WASHINGTON — For Dr. Ravi Perry, chair of political science at Howard University, the moment in the East Room when Juneteenth became a federal holiday was both poignant, but perhaps, performative.
“If I want to be optimistic, this is a first step that creates opportunities for further engagement and more education around issues that matter to African-Americans and Black contributions to this country,” Perry said in an interview Thursday.
“But what I find frustrating, is if you can do this so quickly, why can’t we do so many other substantive things that actualize the promises of democracy Dr. Martin Luther King, Jr. talked about?”
Perry is a scholar of Black politics and political representation, who immediately recalled the words from Dr. King during the 1963 March on Washington.
“This is no time to engage in the luxury of cooling off or to take the tranquilizing drug of gradualism,” King declared from the Lincoln Memorial. “Now is the time to make real the promises of democracy.”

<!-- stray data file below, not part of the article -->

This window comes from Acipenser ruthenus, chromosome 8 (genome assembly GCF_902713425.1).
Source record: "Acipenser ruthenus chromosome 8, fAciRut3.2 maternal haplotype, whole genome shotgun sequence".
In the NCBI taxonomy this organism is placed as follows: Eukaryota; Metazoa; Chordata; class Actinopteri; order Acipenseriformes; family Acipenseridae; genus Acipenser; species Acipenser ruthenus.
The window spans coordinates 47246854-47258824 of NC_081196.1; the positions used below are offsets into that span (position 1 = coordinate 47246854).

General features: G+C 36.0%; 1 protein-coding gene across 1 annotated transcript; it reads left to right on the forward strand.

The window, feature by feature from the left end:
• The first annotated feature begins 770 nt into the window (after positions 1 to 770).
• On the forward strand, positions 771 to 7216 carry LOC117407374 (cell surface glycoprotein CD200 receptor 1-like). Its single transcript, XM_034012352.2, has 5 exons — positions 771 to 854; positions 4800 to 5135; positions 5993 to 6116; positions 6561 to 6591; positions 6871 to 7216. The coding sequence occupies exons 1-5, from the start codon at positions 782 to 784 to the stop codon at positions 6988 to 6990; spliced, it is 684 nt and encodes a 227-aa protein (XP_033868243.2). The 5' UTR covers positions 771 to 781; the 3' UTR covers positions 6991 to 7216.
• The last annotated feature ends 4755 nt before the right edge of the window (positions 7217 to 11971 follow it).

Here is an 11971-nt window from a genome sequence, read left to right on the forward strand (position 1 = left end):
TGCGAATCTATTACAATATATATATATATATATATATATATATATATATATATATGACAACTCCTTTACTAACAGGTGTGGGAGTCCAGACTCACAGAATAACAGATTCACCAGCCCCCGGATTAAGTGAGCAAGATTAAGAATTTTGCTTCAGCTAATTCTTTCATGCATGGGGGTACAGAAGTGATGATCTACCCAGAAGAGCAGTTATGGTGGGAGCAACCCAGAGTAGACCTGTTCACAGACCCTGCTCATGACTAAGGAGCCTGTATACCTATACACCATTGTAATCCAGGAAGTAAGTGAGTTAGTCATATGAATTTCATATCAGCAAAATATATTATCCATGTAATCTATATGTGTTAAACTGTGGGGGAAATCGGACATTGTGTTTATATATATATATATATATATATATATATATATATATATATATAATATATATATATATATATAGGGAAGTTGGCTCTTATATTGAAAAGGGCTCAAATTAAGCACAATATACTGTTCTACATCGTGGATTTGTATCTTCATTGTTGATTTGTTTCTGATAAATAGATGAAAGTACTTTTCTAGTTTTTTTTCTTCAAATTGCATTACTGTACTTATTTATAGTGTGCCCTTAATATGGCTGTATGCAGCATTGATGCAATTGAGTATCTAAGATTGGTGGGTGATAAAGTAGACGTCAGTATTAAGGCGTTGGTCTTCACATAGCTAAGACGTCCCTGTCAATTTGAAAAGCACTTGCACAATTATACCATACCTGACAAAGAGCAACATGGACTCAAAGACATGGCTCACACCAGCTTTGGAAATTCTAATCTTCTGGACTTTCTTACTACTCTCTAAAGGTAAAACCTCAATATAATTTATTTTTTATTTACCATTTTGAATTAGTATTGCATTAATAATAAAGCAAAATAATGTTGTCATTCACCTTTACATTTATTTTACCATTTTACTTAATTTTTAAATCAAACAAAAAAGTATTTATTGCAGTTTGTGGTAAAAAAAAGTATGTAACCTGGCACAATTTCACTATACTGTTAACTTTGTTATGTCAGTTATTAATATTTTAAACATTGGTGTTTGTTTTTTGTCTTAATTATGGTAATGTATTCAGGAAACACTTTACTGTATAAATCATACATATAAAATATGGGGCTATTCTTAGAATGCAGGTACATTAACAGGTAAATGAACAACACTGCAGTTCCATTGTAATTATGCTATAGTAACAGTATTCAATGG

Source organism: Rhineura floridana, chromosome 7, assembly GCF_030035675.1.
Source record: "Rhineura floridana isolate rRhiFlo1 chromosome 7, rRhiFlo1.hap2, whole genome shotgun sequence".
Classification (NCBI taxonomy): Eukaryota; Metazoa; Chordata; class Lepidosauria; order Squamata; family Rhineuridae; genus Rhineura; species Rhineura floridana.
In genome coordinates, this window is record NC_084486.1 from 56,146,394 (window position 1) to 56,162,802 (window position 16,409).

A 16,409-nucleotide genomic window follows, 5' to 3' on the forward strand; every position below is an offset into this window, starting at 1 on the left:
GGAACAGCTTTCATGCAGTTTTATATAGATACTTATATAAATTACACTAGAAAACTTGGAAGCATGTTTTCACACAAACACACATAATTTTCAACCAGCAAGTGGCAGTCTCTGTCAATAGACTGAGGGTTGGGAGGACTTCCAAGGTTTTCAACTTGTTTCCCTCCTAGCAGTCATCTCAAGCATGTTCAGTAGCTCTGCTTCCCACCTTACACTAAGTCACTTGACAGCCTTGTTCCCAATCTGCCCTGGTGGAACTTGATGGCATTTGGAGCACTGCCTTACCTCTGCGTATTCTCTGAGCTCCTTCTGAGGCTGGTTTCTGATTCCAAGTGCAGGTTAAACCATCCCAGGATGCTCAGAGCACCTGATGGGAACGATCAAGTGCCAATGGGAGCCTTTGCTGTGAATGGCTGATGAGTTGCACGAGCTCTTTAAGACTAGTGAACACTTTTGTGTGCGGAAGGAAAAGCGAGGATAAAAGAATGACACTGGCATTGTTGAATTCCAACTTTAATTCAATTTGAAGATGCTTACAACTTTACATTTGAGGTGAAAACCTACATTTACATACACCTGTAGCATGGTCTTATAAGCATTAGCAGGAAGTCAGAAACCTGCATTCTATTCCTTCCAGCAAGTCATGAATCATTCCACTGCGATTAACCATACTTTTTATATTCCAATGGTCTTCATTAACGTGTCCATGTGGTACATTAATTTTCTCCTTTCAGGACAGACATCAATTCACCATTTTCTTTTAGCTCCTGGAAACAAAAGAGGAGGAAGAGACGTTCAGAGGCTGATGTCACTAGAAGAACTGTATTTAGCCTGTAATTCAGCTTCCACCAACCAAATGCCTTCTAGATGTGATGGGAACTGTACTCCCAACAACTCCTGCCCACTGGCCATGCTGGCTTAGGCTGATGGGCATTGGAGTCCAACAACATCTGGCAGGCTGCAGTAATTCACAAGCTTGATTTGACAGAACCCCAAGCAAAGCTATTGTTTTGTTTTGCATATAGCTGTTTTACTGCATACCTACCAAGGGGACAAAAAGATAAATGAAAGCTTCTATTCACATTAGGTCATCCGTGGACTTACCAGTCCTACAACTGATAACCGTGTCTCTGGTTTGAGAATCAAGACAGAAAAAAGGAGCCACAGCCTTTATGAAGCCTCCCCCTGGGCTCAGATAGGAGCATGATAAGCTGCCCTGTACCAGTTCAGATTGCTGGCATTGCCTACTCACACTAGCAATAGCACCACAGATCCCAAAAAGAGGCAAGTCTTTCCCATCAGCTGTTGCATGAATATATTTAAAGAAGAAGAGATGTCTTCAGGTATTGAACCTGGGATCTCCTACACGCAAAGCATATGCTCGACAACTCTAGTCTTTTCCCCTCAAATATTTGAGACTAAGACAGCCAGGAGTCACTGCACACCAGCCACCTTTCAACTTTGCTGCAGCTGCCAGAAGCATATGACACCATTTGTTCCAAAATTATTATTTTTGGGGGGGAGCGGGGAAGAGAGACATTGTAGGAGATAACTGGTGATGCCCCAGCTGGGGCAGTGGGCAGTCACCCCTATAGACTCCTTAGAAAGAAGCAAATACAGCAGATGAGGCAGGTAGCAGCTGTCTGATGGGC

As President Joseph R. Biden signed the Juneteenth National Independence Day Act into law, he acknowledged a current struggle for voting rights, echoing Dr. King’s “urgency of now” spoken nearly 58 years ago.
“This day doesn't just celebrate the past, it calls for action today,” Biden said. “Folks, the promise of equality is not going to be fulfilled until we become real… It’s not going to be fulfilled as long as our sacred right to vote remains under attack.”
Since the beginning of the year, lawmakers have filed nearly 400 bills across 48 states restricting voting rights. The measures generally limit the lengths of time, places, and methods by which people may cast their ballots.
The bill which codified Juneteenth as a national holiday sailed through Congress in a matter of days this week, carrying near unanimous support. Yet the fate of far more complex voting rights legislation within the Capitol remains unclear.
“There’s the For the People Act to expand voting rights, and the John Lewis Voting Rights Act would require states to have federal pre-clearance if they wanted new voting restrictions," Perry said.
“We're seeing a major chance to resolve these challenges, going beyond what we celebrate this Juneteenth, already at the doorstep of Congress."